The same is true for these shoes, though to a much lesser extent, mainly because the frequency of elite runners with access and opportunity is much higher, so we’re far less likely to be shocked by a new athlete.
However, the second possibility is technological improvement.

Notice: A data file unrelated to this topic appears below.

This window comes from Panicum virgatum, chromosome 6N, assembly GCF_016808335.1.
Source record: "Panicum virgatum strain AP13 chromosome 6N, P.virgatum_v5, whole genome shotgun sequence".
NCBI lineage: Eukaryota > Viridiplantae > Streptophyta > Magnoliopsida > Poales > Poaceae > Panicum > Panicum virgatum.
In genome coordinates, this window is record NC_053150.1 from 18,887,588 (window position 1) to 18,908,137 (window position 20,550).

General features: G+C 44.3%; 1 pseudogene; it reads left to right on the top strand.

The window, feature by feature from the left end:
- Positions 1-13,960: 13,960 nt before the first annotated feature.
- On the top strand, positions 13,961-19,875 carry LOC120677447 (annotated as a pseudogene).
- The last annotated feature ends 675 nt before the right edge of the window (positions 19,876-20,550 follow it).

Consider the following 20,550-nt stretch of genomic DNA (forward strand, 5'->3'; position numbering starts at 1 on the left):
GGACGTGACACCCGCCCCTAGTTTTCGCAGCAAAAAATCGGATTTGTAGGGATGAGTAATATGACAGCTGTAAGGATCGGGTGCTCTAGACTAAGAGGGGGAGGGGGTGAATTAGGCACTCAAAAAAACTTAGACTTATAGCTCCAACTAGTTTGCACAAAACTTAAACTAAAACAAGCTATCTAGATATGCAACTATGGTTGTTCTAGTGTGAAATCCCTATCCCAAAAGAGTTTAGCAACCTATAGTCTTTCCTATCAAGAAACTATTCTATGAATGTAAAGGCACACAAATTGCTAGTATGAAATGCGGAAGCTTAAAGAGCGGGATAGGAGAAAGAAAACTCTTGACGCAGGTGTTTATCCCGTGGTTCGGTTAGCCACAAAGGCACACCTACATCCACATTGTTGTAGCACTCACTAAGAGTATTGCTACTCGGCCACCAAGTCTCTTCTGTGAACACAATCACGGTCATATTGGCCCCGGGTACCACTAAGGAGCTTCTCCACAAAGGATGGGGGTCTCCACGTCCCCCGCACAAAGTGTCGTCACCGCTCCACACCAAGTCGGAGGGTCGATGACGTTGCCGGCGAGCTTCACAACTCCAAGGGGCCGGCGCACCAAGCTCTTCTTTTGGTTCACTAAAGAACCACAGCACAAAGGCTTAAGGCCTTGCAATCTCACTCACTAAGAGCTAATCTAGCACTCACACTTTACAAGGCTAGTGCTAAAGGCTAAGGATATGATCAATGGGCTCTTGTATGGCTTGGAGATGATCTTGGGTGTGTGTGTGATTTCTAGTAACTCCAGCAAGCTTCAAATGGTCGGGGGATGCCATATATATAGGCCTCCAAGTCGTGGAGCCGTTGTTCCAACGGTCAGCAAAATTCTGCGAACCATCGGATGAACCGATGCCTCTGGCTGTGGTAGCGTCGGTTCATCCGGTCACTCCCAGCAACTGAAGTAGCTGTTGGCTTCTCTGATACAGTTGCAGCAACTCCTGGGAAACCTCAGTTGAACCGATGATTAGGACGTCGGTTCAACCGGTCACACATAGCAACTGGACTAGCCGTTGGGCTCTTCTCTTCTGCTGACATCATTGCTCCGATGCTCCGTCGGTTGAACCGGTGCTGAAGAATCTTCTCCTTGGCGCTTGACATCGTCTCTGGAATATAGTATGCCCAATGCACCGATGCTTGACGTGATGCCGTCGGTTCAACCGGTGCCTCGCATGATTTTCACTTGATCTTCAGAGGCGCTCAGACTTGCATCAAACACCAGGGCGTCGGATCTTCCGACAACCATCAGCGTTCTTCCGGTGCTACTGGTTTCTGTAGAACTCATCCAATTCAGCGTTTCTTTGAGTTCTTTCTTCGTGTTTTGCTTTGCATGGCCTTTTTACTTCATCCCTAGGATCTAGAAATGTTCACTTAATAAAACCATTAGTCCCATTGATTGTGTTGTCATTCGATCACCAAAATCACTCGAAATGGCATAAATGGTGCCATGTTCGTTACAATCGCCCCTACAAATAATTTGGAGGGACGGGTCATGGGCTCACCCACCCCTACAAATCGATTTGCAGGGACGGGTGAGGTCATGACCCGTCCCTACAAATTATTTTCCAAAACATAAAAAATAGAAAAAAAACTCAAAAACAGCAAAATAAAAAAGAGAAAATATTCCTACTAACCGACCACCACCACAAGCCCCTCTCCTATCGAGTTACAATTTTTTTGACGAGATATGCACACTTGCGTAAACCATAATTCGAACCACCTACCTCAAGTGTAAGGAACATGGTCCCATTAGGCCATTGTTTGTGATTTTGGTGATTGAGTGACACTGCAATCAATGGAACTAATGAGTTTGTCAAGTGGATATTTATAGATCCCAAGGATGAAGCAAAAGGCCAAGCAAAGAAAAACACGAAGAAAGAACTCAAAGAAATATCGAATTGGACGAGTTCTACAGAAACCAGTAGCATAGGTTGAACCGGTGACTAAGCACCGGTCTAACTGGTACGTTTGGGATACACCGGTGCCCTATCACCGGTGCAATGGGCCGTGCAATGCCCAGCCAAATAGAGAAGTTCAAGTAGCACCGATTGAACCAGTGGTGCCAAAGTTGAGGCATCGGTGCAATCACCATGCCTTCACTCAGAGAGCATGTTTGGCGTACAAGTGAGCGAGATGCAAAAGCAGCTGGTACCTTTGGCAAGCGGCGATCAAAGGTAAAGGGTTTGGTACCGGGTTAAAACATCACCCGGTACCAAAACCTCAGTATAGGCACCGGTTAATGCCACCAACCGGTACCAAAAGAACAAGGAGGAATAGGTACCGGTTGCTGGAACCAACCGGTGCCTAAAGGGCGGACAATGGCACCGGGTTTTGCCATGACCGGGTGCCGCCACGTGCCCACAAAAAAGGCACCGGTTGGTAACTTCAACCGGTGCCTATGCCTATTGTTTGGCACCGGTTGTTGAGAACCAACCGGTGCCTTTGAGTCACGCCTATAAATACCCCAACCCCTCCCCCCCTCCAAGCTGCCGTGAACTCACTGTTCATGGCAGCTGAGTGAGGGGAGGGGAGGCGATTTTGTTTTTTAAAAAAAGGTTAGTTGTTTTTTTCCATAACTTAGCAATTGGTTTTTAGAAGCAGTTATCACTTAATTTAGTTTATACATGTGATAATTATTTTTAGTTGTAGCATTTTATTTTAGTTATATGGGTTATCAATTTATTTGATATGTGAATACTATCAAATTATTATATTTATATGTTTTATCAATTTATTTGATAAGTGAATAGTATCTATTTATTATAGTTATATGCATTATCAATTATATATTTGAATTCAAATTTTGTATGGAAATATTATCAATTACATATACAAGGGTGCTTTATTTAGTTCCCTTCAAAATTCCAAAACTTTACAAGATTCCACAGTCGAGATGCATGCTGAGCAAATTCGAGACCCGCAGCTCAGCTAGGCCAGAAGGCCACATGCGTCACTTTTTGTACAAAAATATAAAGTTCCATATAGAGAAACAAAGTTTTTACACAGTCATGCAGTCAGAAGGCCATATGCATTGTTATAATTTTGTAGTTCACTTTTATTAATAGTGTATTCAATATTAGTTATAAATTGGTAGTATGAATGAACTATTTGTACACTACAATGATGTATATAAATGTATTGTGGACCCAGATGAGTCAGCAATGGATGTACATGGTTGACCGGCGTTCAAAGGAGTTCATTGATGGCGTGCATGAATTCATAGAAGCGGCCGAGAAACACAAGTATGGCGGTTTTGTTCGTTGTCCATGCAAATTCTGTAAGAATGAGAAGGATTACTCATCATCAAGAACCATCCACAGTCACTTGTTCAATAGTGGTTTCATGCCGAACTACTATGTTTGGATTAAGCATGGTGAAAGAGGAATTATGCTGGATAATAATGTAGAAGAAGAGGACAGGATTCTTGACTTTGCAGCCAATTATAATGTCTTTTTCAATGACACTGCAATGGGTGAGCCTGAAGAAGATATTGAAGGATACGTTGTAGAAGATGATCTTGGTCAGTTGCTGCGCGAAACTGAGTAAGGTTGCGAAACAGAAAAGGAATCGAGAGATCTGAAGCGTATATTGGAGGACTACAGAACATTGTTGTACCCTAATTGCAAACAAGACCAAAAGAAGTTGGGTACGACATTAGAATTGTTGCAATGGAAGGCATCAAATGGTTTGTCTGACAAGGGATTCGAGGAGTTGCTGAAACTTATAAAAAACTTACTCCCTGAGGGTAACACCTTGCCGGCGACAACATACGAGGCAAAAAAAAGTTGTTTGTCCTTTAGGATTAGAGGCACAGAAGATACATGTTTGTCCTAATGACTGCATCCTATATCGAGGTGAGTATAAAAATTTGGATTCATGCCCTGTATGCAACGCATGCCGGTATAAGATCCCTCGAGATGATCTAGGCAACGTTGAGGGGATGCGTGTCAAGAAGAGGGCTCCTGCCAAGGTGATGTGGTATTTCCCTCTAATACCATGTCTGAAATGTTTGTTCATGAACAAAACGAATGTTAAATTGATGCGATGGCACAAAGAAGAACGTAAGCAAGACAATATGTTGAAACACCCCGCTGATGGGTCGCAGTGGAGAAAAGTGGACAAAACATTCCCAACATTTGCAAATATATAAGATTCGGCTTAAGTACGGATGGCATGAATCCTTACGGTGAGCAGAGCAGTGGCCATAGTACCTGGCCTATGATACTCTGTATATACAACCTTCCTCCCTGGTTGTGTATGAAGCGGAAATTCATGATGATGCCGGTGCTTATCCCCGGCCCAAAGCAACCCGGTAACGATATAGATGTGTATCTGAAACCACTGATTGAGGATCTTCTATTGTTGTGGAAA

In the case of the Nike Vaporfly, we know both those things only because Nike have said so, which may be marketing, but I think a theoretical basis needs to be acknowledged, because a spring made in this way would provide an advantage.Basically, I think there are two historical cases in play: The Pistorius advantage, which draws a direct line to this, and the Speedo LZR Racer swimsuit and subsequent suits, which illustrate a couple of conceptual issues. That means the carbon fiber plate, or plastic etc but not necessarily the gels/air patches that offer cushioning, and not the foam, either.To sum my position up, I think the addition of any device that purports to act as a spring (and the Vaporfly Elite clearly has this) should be banned for the credibility of performances both now and into the future. Since Kram raised it on Twitter, I also don’t think that orthotics meet that standard to be banned.I find it difficult to believe that a previous focus on energy recovery and locomotion efficiency using a curved spring plate was set aside to create a curved spring plate that didn’t do the very same thing.So to me, it’s pretty clear what the Vaporfly Elite’s curved plate has the capacity to do.It’s also clear if you understand how the Pistorius case led, in a direct line, to this point, but more on that below.